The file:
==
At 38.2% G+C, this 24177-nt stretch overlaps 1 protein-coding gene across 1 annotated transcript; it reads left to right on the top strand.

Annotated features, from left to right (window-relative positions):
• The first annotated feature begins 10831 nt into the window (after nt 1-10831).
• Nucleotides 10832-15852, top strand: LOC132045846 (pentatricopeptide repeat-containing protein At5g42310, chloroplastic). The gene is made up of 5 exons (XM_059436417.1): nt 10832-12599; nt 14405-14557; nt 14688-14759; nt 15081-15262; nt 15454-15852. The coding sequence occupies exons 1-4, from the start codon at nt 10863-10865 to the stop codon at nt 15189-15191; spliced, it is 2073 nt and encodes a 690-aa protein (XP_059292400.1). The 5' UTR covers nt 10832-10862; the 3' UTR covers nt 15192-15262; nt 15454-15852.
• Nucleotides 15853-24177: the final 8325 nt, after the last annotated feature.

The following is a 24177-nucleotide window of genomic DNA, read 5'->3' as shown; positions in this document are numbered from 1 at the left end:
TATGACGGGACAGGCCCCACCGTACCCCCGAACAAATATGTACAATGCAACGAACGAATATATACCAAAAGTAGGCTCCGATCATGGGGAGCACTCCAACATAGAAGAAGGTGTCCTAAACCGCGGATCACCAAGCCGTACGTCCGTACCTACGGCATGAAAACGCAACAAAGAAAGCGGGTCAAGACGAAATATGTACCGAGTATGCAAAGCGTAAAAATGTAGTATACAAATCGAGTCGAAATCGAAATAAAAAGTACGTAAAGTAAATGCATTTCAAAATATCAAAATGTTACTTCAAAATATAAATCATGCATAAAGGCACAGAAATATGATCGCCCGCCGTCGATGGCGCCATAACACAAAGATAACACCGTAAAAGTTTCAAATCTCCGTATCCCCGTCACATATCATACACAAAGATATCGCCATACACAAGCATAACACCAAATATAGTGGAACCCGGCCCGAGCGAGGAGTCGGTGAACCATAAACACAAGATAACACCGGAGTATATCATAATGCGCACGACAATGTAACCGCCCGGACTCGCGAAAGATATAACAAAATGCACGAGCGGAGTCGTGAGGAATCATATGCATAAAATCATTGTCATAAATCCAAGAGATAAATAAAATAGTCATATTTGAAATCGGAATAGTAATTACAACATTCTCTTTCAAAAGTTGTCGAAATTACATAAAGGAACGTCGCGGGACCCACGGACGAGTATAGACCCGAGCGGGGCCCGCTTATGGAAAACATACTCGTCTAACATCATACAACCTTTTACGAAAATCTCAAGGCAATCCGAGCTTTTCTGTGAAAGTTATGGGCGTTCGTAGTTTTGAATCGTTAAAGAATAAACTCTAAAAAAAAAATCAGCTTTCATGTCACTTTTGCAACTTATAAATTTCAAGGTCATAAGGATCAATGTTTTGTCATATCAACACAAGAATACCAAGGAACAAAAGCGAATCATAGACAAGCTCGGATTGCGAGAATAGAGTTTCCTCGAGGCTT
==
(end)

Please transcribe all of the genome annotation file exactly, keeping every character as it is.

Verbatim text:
At 38.2% G+C, this 24177-nt stretch overlaps 1 protein-coding gene across 1 annotated transcript; it reads left to right on the top strand.

Annotated features, from left to right (window-relative positions):
• The first annotated feature begins 10831 nt into the window (after nt 1-10831).
• Nucleotides 10832-15852, top strand: LOC132045846 (pentatricopeptide repeat-containing protein At5g42310, chloroplastic). The gene is made up of 5 exons (XM_059436417.1): nt 10832-12599; nt 14405-14557; nt 14688-14759; nt 15081-15262; nt 15454-15852. The coding sequence occupies exons 1-4, from the start codon at nt 10863-10865 to the stop codon at nt 15189-15191; spliced, it is 2073 nt and encodes a 690-aa protein (XP_059292400.1). The 5' UTR covers nt 10832-10862; the 3' UTR covers nt 15192-15262; nt 15454-15852.
• Nucleotides 15853-24177: the final 8325 nt, after the last annotated feature.

The following is a 24177-nucleotide window of genomic DNA, read 5'->3' as shown; positions in this document are numbered from 1 at the left end:
TATGACGGGACAGGCCCCACCGTACCCCCGAACAAATATGTACAATGCAACGAACGAATATATACCAAAAGTAGGCTCCGATCATGGGGAGCACTCCAACATAGAAGAAGGTGTCCTAAACCGCGGATCACCAAGCCGTACGTCCGTACCTACGGCATGAAAACGCAACAAAGAAAGCGGGTCAAGACGAAATATGTACCGAGTATGCAAAGCGTAAAAATGTAGTATACAAATCGAGTCGAAATCGAAATAAAAAGTACGTAAAGTAAATGCATTTCAAAATATCAAAATGTTACTTCAAAATATAAATCATGCATAAAGGCACAGAAATATGATCGCCCGCCGTCGATGGCGCCATAACACAAAGATAACACCGTAAAAGTTTCAAATCTCCGTATCCCCGTCACATATCATACACAAAGATATCGCCATACACAAGCATAACACCAAATATAGTGGAACCCGGCCCGAGCGAGGAGTCGGTGAACCATAAACACAAGATAACACCGGAGTATATCATAATGCGCACGACAATGTAACCGCCCGGACTCGCGAAAGATATAACAAAATGCACGAGCGGAGTCGTGAGGAATCATATGCATAAAATCATTGTCATAAATCCAAGAGATAAATAAAATAGTCATATTTGAAATCGGAATAGTAATTACAACATTCTCTTTCAAAAGTTGTCGAAATTACATAAAGGAACGTCGCGGGACCCACGGACGAGTATAGACCCGAGCGGGGCCCGCTTATGGAAAACATACTCGTCTAACATCATACAACCTTTTACGAAAATCTCAAGGCAATCCGAGCTTTTCTGTGAAAGTTATGGGCGTTCGTAGTTTTGAATCGTTAAAGAATAAACTCTAAAAAAAAAATCAGCTTTCATGTCACTTTTGCAACTTATAAATTTCAAGGTCATAAGGATCAATGTTTTGTCATATCAACACAAGAATACCAAGGAACAAAAGCGAATCATAGACAAGCTCGGATTGCGAGAATAGAGTTTCCTCGAGGCTT